Long bridge over Bristol harbour strung with many banners of different colours.

Peace Gathering To Mark Atomic Bomb Anniversary

The wartime bombing of Hiroshima and Nagasaki will be commemorated in Bristol with a Peace Gathering

From Friday August 6, XR Peace will run four days of events, including two die-ins marking the exact times the atomic bombs were dropped on Japan. 

Speaking for XR Peace, Rowland Dye said: ‘The atomic bombing of Japan in 1945 led to the death of over quarter of a million people, almost all of them civilians.’ 

Dye goes on to say, ‘it’s so wrong our Government is increasing the UK nuclear arsenal and military spending at a time we should be reversing austerity cuts, funding the NHS, and fighting climate change.

‘Join us at the Peace Gathering over these special four days…Join us for an hour, for a day, or as long as you like.’

Activities across the weekend include daily workshops on campaigning skills, street theatre, and public engagement through the use of humour

Also on offer are peace art, decorating a peace tree and banner painting. Attendees can sign a petition supporting the United Nations Treaty on the Prohibition of Nuclear Weapons, which will be presented in the form of a peace dove.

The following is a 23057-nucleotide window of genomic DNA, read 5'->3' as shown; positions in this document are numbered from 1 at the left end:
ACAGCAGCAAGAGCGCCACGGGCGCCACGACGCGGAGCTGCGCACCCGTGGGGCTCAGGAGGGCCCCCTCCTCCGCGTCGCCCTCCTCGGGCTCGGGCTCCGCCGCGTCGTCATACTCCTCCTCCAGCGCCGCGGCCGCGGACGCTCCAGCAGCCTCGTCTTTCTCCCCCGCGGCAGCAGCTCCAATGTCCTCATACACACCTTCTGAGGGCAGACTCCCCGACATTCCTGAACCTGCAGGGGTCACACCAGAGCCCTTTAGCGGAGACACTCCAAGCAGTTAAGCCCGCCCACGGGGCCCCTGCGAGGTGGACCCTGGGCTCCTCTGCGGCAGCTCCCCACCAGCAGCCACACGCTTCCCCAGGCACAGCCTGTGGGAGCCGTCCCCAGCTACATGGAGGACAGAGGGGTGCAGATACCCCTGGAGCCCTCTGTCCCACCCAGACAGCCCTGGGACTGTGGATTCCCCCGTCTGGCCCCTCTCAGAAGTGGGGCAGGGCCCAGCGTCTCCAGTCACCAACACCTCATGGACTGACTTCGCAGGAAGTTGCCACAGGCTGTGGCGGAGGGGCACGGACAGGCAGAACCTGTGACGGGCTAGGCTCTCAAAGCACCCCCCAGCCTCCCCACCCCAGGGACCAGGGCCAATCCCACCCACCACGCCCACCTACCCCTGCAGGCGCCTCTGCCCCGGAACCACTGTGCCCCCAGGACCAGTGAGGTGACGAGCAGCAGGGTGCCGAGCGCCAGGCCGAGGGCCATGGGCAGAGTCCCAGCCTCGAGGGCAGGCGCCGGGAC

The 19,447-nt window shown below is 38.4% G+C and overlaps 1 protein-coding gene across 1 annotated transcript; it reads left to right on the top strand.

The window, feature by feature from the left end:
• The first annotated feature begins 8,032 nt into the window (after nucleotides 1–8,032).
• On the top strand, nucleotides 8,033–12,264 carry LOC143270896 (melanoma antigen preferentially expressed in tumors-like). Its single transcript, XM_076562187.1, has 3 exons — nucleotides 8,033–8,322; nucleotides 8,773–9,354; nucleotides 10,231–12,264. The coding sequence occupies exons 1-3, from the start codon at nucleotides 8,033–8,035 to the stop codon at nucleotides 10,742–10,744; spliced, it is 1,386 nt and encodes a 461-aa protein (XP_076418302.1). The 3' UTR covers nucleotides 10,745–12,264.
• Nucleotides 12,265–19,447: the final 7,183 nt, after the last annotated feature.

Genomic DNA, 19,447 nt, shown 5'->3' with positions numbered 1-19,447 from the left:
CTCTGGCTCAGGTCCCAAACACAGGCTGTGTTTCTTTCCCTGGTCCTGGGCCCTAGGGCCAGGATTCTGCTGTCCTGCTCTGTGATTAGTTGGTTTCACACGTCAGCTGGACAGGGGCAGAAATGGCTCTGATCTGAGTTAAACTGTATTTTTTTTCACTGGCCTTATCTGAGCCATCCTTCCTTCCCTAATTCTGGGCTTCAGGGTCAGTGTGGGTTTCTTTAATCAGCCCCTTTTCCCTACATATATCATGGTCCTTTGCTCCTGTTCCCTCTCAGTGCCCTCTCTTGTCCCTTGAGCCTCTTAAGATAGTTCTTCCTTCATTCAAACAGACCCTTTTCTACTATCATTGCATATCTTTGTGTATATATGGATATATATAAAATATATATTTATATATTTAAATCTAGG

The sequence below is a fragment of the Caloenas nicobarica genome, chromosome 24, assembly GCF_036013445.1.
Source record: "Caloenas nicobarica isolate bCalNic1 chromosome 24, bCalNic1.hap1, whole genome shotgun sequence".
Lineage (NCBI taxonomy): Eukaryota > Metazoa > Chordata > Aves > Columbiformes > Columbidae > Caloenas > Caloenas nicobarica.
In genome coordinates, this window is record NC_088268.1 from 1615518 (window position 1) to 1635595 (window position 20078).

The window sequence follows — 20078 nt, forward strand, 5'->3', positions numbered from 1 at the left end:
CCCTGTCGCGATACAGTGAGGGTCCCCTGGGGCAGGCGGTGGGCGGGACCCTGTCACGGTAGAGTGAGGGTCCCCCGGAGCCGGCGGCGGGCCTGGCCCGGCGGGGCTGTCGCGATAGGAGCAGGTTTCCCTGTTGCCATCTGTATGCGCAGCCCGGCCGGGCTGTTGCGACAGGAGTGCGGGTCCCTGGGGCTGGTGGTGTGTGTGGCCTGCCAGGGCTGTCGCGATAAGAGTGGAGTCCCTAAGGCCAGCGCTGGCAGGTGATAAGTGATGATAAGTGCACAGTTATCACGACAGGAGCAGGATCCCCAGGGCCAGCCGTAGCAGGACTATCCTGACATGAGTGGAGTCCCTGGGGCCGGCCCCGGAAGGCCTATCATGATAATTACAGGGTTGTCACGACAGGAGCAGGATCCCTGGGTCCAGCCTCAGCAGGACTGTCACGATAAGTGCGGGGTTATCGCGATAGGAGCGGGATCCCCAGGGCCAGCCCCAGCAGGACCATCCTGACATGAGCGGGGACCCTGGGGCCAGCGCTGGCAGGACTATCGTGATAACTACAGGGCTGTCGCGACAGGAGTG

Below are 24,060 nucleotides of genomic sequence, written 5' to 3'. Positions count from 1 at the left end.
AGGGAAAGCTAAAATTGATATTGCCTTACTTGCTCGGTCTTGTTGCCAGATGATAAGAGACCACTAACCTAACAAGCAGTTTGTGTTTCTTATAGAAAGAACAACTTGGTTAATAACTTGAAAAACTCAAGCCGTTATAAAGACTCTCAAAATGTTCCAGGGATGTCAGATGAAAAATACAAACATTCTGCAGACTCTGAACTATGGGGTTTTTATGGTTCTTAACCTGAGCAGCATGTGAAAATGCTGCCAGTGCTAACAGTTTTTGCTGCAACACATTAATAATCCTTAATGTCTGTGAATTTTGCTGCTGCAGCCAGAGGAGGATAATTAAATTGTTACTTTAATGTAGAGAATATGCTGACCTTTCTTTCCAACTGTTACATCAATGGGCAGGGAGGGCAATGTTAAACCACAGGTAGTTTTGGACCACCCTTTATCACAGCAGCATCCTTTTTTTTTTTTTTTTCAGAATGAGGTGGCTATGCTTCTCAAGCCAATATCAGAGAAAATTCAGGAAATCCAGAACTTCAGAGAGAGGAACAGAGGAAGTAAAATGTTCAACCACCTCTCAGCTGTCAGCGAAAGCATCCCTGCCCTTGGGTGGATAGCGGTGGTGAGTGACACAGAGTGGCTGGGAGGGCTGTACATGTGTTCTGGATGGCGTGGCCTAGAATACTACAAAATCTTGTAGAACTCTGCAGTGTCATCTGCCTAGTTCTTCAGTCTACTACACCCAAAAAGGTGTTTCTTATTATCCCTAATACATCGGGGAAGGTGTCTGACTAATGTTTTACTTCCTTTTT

Each evening, weather permitting, will feature visiting musicians, lantern-lighting, and a pop-up cinema showing peace-related films. 

The event concludes on Monday August 9 when the petition will be carried in a procession to City Hall. 

XR Peace is a branch of Extinction Rebellion (XR) Bristol that focuses on the connections between climate change and war. Find out more about the Peace Gathering here

Feature image credit: Simon Holliday / simonholliday.com

Twenty demonstrators at a "die-in" lie on the ground in front of a banner bearing an image of a mushroom cloud and the words "never again"
A die-in at the Peace Gathering in 2020. Image: Simon Holliday / simonholliday.com.
Nine people sit around a picnic blanket and table
Attendees at the Peace Gathering 2020. Simon Holliday / simonholliday.com

One comment

  1. Let’s not forget that many of those that died were not even Japanese. Very many were prisoners of war from places like Burma. Worked more like slaves for the Japanese war machine. Killed by Americans.
    History has many lessons but few chose to learn from them.

    Like

Leave a Reply

Fill in your details below or click an icon to log in:

WordPress.com Logo

You are commenting using your WordPress.com account. Log Out /  Change )

Google photo

You are commenting using your Google account. Log Out /  Change )

Twitter picture

You are commenting using your Twitter account. Log Out /  Change )

Facebook photo

You are commenting using your Facebook account. Log Out /  Change )

Connecting to %s